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Cornus Midwinter Fire suckering

brian stoatbrian stoat Posts: 105

I have a beautiful clump of Cornus Midwinter Fire and have struggled over the years as to how best to deal with its suckering habit.

Previously I've taken a spade to the ground around the plants, with a hoe-ing action to chop them away; but I can't help feeling there must be a better way of dealing with the plant.

How do the rest of you deal with these suckers?


  • ObelixxObelixx Posts: 29,119
    It's well known for suckering.   I would dig up what I could and used some to create a winter shrubbery in a far corner of the garden.  In this new - to us - garden, I shall be planting 3 cornus alba sibirica because their red stems are far more strongly coloured and whilst they self layer they don't run mad.

    There will be no Midwinter Fires trying to make a takeover bid.   I do accept that moving house is a bit radical and losing the MFs was not a motivator.
    Vendée - 20kms from Atlantic coast.
    "We don't stop playing because we grow old; we grow old because we stop playing." - George Bernard Shaw
  • brian stoatbrian stoat Posts: 105

    Thanks. Though I am rather hoping for solutions or alternative methods that will enable me to retain the Midwinter Fire.

  • raisingirlraisingirl Posts: 6,641
    No direct experience because although I do have one and it is suckering, I actually want it to. But in principle, chopping through the runner as you have been is probably always going to be necessary - take them off as close to the main stem as you can - so you may need to rootle a bit more than you have been doing. The RHS recommed tearing the shoots off rather than cutting them, as that removes buds at the stem where next year's suckers will otherwise form.

    You may be able to confine it to some extent by putting in a root barrier. I'm not sure how deep it would need to be, but you could work that out by excavating around the main plants before you cut the suckering shoots. Unearth those, cut through them, then put a continuous barrier into the ground which is at least twice the depth of the deepest shoot.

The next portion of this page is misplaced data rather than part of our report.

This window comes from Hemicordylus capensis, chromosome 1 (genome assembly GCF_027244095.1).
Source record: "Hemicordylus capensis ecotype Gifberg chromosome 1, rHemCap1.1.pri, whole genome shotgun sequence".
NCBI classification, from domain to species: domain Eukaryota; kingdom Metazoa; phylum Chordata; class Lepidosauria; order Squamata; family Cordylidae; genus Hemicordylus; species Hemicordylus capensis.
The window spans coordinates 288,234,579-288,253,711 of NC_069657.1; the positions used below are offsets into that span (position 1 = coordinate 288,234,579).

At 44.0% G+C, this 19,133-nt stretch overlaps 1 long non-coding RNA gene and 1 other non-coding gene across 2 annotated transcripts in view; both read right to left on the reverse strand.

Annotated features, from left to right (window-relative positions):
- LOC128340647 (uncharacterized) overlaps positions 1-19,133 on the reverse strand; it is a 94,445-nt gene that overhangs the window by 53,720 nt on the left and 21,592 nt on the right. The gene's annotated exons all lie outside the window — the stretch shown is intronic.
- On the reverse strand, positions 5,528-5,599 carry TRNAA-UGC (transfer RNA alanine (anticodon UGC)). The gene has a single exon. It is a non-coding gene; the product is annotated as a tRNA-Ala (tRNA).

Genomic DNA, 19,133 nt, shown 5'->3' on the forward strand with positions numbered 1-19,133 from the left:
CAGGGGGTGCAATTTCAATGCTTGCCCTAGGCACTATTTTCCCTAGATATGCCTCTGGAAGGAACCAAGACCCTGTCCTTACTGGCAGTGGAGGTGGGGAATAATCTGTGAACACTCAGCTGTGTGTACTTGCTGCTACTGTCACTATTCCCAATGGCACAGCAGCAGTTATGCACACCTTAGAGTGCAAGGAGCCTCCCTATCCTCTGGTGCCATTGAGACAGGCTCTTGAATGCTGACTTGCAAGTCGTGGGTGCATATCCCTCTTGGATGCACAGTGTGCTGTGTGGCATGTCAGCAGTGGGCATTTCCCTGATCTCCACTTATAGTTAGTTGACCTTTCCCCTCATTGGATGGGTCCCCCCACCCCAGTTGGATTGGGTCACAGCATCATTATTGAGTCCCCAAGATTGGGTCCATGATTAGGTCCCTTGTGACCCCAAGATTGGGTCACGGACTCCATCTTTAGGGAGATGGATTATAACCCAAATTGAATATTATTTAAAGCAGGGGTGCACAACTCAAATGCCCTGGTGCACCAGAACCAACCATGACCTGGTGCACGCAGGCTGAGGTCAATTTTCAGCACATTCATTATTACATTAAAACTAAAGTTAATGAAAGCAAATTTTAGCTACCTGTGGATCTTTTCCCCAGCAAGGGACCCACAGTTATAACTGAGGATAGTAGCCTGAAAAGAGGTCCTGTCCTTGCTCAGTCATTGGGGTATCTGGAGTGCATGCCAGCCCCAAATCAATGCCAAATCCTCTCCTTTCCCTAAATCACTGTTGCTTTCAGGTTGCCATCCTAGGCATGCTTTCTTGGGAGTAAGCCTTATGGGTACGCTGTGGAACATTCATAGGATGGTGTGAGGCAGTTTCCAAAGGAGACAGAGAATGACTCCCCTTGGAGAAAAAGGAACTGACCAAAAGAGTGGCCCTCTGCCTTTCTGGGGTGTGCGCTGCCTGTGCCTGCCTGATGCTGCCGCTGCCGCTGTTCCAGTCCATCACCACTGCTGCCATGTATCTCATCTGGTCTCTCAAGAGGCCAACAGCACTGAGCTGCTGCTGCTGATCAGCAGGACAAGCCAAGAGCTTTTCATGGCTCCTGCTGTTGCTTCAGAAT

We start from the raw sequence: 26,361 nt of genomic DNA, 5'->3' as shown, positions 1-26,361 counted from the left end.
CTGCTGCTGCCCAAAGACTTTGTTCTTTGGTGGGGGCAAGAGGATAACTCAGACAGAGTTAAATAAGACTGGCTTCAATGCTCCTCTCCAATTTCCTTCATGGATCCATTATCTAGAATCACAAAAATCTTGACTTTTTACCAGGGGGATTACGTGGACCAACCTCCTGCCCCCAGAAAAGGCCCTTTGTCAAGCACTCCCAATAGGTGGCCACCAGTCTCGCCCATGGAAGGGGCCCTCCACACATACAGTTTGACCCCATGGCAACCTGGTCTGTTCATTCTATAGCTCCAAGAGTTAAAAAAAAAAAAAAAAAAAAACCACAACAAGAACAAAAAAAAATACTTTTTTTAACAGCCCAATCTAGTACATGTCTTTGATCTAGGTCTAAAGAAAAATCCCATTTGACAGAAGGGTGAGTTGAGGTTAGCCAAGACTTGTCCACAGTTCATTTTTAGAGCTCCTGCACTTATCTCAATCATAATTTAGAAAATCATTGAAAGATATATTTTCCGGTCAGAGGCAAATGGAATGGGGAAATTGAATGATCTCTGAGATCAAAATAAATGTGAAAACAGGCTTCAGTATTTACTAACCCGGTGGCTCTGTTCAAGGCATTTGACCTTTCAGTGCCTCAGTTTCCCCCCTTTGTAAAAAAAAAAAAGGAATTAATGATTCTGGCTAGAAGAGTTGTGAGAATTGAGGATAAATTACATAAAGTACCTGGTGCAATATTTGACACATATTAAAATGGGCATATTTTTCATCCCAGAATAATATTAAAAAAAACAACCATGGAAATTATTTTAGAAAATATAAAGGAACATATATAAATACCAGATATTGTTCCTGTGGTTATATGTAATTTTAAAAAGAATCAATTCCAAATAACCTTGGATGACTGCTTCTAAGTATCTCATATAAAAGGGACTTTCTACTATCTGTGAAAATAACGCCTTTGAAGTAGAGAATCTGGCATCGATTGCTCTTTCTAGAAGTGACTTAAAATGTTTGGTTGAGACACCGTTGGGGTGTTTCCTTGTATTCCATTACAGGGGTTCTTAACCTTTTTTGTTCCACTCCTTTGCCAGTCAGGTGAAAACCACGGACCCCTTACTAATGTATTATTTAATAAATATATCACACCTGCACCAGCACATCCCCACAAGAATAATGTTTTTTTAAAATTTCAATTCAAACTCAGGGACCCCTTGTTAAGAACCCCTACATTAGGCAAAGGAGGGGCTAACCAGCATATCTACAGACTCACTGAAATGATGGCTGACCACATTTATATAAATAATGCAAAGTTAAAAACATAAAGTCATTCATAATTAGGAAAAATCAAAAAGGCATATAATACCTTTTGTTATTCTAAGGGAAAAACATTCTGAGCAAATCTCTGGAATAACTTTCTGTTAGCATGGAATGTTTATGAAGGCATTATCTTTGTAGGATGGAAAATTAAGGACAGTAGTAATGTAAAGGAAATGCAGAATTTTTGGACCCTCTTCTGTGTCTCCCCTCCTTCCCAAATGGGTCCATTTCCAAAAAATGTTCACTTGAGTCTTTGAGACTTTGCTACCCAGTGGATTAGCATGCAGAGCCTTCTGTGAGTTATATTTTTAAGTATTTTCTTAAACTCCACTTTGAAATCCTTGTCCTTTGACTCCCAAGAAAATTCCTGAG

If they aren't very deep, you could cut the bottom out of a big plastic pot and bury it around the plant when you do the spring prune. In theory you can use a polythene sheet but if the roots are 'strong' they may just punch through it.
    You generally should have a few inches of your barrier proud of the soil level so you can see and snip off any shoots trying to go over.

    I'm not sure if it works with cornus, but some shrubs sucker less if you bury them deeper, so you could build a small raised bed around the plant, taking the foundation layer down below the soil level and then building up the soil around the plant's roots.

    Or you could just dig up the rooted suckers every year and sell them at a car boot sale for £5 a go  :)
    “Light thinks it travels faster than anything but it is wrong. No matter how fast light travels, it finds the darkness has always got there first” 
  • brian stoatbrian stoat Posts: 105
    Interesting, Raisingirl. Do you have any photos of your own fully suckered example please?
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